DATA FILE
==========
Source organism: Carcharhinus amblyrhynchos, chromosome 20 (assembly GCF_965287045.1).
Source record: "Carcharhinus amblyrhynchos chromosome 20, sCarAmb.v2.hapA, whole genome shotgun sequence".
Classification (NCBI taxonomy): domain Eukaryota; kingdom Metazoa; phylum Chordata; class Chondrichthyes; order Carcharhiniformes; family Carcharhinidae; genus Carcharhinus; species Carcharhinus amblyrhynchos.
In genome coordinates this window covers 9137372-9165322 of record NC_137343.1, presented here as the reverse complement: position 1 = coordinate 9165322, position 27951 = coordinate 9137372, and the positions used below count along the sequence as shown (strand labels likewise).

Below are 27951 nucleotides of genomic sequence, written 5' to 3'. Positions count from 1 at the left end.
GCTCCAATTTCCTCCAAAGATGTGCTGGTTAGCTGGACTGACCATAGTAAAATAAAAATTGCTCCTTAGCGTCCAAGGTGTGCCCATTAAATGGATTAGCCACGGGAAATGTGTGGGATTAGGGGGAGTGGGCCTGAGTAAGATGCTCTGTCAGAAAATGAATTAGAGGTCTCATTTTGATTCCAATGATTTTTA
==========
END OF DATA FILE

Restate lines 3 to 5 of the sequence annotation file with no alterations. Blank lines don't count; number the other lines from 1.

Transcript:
Classification (NCBI taxonomy): domain Eukaryota; kingdom Metazoa; phylum Chordata; class Chondrichthyes; order Carcharhiniformes; family Carcharhinidae; genus Carcharhinus; species Carcharhinus amblyrhynchos.
In genome coordinates this window covers 9137372-9165322 of record NC_137343.1, presented here as the reverse complement: position 1 = coordinate 9165322, position 27951 = coordinate 9137372, and the positions used below count along the sequence as shown (strand labels likewise).

Below are 27951 nucleotides of genomic sequence, written 5' to 3'. Positions count from 1 at the left end.